World of the Free to Choose: Part Two

By 1992, I was barreling through my reading marathon and renting space for my one-man eponymous real estate business at a small office park in suburban Atlanta (I hadn’t yet met my future friend and business partner). The tenant next door was a small company whose owner was a pleasant enough man who I never took the time to get to know. We’d pass each other in the parking lot and wave or nod. The few times we did talk, I didn’t find him to be a riveting conversationalist, or overly interesting, or outwardly sharp. To this day, I can’t remember his name. I suppose I can’t rule out that he was an angel.

One late afternoon as I walked to my car to head home for the weekend, he waved me down to ask if I wanted to come to a men’s Bible study that evening. 

I tried to be polite. “No thanks. That’s really not my thing.”

He persisted, “What do you think about the Bible anyway?”

Game on. “I think it’s a good book with solid moral values, but not the Word of God by any means,” I informed him. “Just a good book by smart men.”
 
He looked at me peaceably and smiled. “Well let me know if you change your mind.” Then he left (angel for sure).

I stood there for five minutes in cold silence feeling like a little boy who just got caught with his hand in the cookie jar. Here’s this rather unassuming guy that I had no real connection with, and he invites me to a Bible study, and now I’m left standing there thinking, “Isn’t this funny. I’m all puffed up about reading the so-called ‘one hundred greatest books ever written,’ and the Bible isn’t even on the list.” Although I’d never read the Bible, somehow that wasn’t palatable. So I went home and decided—in the interest of scholarly thoroughness, mind you—to track one down and read it.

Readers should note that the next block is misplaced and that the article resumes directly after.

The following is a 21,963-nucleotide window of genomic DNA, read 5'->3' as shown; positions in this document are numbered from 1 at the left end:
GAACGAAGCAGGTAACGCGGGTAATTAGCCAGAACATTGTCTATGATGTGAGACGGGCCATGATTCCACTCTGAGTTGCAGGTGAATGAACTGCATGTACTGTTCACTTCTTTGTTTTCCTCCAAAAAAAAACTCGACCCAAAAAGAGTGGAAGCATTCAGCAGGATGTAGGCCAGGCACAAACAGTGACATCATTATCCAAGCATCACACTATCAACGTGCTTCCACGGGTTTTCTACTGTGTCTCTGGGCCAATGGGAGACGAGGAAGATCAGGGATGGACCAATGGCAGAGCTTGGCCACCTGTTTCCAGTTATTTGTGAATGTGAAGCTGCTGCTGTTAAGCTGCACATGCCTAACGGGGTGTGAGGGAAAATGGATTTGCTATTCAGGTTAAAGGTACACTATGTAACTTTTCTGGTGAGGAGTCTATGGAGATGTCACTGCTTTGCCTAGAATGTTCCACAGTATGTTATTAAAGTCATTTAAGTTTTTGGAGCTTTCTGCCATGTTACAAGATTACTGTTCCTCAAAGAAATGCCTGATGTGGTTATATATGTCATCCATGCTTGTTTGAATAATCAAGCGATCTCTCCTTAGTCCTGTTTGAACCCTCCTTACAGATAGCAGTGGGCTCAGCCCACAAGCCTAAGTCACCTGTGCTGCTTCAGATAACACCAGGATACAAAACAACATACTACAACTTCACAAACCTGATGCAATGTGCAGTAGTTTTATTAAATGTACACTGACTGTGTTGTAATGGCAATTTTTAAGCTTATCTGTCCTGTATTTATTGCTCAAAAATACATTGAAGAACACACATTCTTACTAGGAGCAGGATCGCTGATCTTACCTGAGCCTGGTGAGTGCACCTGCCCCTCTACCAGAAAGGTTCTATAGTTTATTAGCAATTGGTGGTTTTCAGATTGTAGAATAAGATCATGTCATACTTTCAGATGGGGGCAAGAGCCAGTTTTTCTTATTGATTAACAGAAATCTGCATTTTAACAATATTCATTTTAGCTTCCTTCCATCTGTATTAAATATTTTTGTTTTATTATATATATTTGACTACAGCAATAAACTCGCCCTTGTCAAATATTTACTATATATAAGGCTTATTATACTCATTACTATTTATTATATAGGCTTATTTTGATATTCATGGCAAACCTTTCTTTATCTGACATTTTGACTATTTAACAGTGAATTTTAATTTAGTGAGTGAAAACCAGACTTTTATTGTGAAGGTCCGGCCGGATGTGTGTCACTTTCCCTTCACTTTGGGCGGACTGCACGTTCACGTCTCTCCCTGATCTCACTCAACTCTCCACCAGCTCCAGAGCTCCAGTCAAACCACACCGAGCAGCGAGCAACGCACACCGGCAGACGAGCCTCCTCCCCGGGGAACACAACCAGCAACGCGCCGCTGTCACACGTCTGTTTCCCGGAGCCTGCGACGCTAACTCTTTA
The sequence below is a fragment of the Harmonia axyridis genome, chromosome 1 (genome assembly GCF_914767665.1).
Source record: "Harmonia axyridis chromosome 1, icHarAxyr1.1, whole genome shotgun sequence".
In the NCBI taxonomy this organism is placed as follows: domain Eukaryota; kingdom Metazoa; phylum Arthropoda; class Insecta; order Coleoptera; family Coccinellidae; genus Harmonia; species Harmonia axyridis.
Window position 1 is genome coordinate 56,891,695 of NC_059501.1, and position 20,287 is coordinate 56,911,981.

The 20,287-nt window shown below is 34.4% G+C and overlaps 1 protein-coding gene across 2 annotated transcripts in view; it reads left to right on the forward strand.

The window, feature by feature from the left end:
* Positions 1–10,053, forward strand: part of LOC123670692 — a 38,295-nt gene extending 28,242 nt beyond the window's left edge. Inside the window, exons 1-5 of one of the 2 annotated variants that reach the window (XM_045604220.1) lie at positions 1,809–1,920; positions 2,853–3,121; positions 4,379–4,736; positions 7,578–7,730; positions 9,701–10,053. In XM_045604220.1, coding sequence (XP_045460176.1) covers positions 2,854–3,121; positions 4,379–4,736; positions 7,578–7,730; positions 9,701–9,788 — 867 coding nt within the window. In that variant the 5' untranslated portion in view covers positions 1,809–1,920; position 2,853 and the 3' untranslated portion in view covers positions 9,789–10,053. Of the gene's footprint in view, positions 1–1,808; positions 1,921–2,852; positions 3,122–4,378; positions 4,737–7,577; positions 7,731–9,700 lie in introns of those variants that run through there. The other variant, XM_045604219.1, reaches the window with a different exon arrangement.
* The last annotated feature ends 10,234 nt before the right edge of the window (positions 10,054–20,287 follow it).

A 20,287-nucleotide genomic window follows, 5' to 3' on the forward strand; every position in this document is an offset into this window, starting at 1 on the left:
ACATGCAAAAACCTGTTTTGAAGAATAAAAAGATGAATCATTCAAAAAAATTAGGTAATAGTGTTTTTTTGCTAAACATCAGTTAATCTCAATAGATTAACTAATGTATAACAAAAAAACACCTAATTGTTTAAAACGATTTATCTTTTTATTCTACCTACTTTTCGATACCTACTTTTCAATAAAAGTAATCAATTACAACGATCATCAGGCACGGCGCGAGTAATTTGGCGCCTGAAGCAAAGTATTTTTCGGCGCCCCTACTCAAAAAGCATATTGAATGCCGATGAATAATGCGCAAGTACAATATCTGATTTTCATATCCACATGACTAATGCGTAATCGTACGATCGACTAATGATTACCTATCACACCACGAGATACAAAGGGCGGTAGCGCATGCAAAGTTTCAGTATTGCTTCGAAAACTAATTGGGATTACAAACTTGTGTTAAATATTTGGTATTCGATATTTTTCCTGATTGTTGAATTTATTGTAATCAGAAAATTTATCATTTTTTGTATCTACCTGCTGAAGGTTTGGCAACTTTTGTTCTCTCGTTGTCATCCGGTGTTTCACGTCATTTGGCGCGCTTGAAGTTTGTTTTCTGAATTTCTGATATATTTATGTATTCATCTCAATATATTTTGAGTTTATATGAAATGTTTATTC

I was surprised to find one with an inscription from my Aunt Joy and Uncle Jack, dated Christmas, 1969, stuffed way back in the closet with the aforementioned scorpions from childhood. I never read it in those days, but I did suddenly remember that I used to be fascinated by the cover—a color depiction of Adam and Eve running through a beautiful garden, un-garbed but for scanty leaves, and looking quite anxious.

Over the next several months, I read that Bible cover to cover, every name in Genesis, every lamentation, psalm, and abstract symbolism in Revelation. I’m sure I even read the publisher’s preface. Not that I understood much of what I read, but when I was done I could sense my heart was stirring just a little more. I had a sense I was on the trail of something big, but didn’t know yet that I was pursuing a Lion.

Adding to this convergence of influences, on my long drives to and from work I happened upon a regular radio show featuring Ravi Zacharias, a gifted speaker and skilled Christian apologist whom I took to instantly. Inspiration struck early on and I turned my attention to the subject of apologetics, the logical defense of the Christian faith, adding another genre to my reading list and filling my head with promising and novel ideas.

The more I read, the more compelling the subject became, though I was always careful to temper my enthusiasm with a rather surprising filter in my brain. It said, “Would Dad be convinced by this?” Certain points sure convinced me, such as the brilliant treatise in C.S. Lewis’s Mere Christianity on how morality speaks of a transcendent and loving God; Thomas Aquinas’s Summa Theologica and his proofs that there must be only one God and not many as the Greeks supposed; and Pascal’s Pensées, where oddly enough his simple comment “Man is a thinking reed” hit the mark with me. Indeed, what other creature admires the beauty in cloud formations and finds in their forms the shapes of a whale, a ship, or Winston Churchill? Neither a dolphin nor Koko the sign language gorilla can do such a thing. Eureka! Man is a thinking reed! Not mere matter, or another part of nature, but something more. Animals think. Man thinks deeply, abstractly. Man asks, “Why am I here?”